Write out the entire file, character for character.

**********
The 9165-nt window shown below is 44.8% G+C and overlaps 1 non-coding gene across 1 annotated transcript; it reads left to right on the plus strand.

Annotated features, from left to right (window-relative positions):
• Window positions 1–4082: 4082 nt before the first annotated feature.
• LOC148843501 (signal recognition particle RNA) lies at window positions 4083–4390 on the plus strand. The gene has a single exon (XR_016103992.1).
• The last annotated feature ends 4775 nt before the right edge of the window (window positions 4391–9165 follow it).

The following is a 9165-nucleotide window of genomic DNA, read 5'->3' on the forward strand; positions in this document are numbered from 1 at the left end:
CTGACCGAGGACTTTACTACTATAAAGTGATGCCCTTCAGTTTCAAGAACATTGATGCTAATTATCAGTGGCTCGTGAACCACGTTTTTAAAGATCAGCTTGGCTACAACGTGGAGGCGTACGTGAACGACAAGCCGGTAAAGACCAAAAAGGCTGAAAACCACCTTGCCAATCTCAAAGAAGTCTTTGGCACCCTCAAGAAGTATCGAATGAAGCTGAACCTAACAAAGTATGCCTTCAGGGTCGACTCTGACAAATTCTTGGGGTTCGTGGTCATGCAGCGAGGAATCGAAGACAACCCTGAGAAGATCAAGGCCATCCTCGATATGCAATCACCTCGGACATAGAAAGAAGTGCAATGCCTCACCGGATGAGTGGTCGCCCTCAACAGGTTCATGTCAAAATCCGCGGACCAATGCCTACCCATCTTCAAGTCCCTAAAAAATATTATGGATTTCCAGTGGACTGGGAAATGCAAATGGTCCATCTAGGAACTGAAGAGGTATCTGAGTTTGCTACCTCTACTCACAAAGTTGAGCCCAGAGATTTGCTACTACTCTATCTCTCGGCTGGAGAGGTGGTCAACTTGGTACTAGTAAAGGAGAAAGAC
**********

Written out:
The 9165-nt window shown below is 44.8% G+C and overlaps 1 non-coding gene across 1 annotated transcript; it reads left to right on the plus strand.

Annotated features, from left to right (window-relative positions):
• Window positions 1–4082: 4082 nt before the first annotated feature.
• LOC148843501 (signal recognition particle RNA) lies at window positions 4083–4390 on the plus strand. The gene has a single exon (XR_016103992.1).
• The last annotated feature ends 4775 nt before the right edge of the window (window positions 4391–9165 follow it).

The following is a 9165-nucleotide window of genomic DNA, read 5'->3' on the forward strand; positions in this document are numbered from 1 at the left end:
CTGACCGAGGACTTTACTACTATAAAGTGATGCCCTTCAGTTTCAAGAACATTGATGCTAATTATCAGTGGCTCGTGAACCACGTTTTTAAAGATCAGCTTGGCTACAACGTGGAGGCGTACGTGAACGACAAGCCGGTAAAGACCAAAAAGGCTGAAAACCACCTTGCCAATCTCAAAGAAGTCTTTGGCACCCTCAAGAAGTATCGAATGAAGCTGAACCTAACAAAGTATGCCTTCAGGGTCGACTCTGACAAATTCTTGGGGTTCGTGGTCATGCAGCGAGGAATCGAAGACAACCCTGAGAAGATCAAGGCCATCCTCGATATGCAATCACCTCGGACATAGAAAGAAGTGCAATGCCTCACCGGATGAGTGGTCGCCCTCAACAGGTTCATGTCAAAATCCGCGGACCAATGCCTACCCATCTTCAAGTCCCTAAAAAATATTATGGATTTCCAGTGGACTGGGAAATGCAAATGGTCCATCTAGGAACTGAAGAGGTATCTGAGTTTGCTACCTCTACTCACAAAGTTGAGCCCAGAGATTTGCTACTACTCTATCTCTCGGCTGGAGAGGTGGTCAACTTGGTACTAGTAAAGGAGAAAGAC